Hyperhemolysis syndrome in patients with sickle cell disease

Mara Banks, James Shikle

Research output: Contribution to journalReview articlepeer-review

14 Scopus citations


Sickle cell disease is a genetic disease commonly affecting people of African, Indian, and Mediterranean descent. Patients with this chronic disease often require lifelong red blood cell transfusions. Formation of alloantibodies and autoantibodies are well-known complications that can arise with multiple transfusions. Another rare, but serious complication associated with transfusion is hyperhemolysis syndrome. The acquisition of new and/or rare alloantibodies can make it more difficult to find compatible blood products for patients with sickle cell disease. Genotyping and national donor registries are useful tools for finding appropriate blood products for these patients. This review will describe the clinical and laboratory findings of sickle cell disease, including hyperhemolysis syndrome. The challenges associated with locating compatible blood for patients with various red blood cell antibodies will be reviewed.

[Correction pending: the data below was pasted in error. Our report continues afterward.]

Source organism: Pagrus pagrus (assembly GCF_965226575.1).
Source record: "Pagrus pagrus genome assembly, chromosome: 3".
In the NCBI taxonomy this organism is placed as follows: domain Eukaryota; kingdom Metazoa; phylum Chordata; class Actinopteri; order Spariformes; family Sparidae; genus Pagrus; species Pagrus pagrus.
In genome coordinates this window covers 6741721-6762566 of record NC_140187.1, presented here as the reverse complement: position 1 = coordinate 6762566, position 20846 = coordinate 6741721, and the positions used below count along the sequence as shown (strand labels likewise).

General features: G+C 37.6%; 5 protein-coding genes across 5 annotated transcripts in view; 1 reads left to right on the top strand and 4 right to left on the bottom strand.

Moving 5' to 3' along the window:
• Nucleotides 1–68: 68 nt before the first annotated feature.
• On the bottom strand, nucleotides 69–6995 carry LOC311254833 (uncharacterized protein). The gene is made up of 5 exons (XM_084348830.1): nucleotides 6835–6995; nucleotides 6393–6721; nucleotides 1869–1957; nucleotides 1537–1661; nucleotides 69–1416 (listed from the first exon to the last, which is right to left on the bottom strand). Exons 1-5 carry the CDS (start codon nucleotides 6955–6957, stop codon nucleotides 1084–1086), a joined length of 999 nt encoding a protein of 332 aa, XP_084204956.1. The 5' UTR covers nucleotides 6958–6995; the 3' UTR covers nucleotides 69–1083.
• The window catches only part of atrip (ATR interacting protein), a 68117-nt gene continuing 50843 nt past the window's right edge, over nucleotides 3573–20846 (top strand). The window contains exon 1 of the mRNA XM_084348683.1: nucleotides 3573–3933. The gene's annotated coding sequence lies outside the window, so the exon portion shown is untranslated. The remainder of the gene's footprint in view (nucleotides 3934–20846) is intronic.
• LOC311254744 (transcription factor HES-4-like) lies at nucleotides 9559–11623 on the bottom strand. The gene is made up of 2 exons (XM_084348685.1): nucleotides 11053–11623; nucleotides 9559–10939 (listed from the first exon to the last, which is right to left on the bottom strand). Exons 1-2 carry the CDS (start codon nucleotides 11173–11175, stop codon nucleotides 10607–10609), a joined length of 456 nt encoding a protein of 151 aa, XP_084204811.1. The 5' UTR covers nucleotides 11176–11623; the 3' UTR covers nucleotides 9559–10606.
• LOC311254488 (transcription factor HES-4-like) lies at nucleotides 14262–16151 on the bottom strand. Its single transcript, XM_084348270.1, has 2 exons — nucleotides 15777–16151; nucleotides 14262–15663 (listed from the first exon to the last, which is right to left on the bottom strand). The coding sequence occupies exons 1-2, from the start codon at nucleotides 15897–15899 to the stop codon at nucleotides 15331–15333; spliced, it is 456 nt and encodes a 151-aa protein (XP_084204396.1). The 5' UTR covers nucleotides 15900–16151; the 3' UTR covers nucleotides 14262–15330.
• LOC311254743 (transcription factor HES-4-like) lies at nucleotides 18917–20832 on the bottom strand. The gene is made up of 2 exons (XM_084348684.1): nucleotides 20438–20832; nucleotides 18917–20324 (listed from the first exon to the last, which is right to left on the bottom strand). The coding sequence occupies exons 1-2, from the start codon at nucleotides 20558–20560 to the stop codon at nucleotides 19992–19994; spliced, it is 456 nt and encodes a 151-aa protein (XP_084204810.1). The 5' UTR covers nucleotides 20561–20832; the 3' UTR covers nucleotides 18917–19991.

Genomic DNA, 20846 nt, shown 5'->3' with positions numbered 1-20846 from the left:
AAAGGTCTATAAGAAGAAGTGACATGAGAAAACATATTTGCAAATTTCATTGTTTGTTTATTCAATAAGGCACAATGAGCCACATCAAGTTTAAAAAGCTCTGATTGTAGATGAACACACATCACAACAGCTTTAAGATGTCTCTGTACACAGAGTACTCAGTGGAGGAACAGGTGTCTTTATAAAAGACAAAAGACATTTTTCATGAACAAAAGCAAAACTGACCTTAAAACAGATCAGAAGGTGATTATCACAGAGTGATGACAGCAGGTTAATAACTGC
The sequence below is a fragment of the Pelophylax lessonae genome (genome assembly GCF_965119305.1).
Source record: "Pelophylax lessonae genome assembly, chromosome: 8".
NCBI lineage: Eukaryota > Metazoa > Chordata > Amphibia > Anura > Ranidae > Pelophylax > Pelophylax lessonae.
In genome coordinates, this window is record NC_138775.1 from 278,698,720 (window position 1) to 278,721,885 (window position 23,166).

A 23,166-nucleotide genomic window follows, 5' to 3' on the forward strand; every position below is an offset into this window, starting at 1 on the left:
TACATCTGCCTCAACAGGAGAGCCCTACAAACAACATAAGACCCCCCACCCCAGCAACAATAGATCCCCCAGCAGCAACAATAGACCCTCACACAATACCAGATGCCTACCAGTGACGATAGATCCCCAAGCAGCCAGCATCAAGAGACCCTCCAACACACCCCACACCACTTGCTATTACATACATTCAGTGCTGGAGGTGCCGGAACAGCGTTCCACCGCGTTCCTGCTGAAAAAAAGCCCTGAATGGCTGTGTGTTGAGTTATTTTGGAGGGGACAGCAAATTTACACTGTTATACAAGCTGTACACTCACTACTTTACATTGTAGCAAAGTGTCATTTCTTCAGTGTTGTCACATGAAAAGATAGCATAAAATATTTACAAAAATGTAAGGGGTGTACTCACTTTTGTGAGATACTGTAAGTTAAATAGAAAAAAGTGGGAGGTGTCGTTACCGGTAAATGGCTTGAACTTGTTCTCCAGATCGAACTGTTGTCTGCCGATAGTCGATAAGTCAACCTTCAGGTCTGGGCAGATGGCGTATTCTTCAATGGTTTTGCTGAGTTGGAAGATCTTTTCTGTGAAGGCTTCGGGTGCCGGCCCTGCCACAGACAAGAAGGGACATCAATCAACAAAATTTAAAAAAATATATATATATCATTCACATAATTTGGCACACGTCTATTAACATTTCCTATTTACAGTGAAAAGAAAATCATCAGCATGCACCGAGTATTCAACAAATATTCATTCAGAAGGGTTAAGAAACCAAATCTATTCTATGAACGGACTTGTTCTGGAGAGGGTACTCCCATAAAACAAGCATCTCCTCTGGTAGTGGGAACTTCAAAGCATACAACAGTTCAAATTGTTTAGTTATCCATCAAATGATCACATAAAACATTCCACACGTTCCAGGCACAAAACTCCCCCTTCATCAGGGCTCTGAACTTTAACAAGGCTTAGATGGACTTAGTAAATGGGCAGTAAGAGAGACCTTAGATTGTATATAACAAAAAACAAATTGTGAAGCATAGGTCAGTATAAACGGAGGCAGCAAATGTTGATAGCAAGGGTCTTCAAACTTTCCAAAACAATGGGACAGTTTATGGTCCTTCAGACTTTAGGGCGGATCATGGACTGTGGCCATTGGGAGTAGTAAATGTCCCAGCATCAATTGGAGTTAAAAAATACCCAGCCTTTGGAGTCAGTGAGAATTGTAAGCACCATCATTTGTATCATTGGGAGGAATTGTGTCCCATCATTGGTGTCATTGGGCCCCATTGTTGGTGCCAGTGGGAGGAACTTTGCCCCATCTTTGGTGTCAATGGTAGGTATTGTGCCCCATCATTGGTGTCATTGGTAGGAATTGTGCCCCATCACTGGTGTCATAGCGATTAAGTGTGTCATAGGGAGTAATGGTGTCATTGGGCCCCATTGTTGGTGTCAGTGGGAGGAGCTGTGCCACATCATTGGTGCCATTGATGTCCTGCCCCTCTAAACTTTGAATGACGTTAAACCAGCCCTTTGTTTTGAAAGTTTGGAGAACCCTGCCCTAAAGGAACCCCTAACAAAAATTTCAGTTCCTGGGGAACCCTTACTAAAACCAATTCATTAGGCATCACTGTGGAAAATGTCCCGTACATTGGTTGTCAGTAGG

Original languageEnglish (US)
Pages (from-to)1425-1427
Number of pages3
JournalArchives of Pathology and Laboratory Medicine
Issue number11
StatePublished - Nov 2018

ASJC Scopus subject areas

  • Pathology and Forensic Medicine
  • Medical Laboratory Technology


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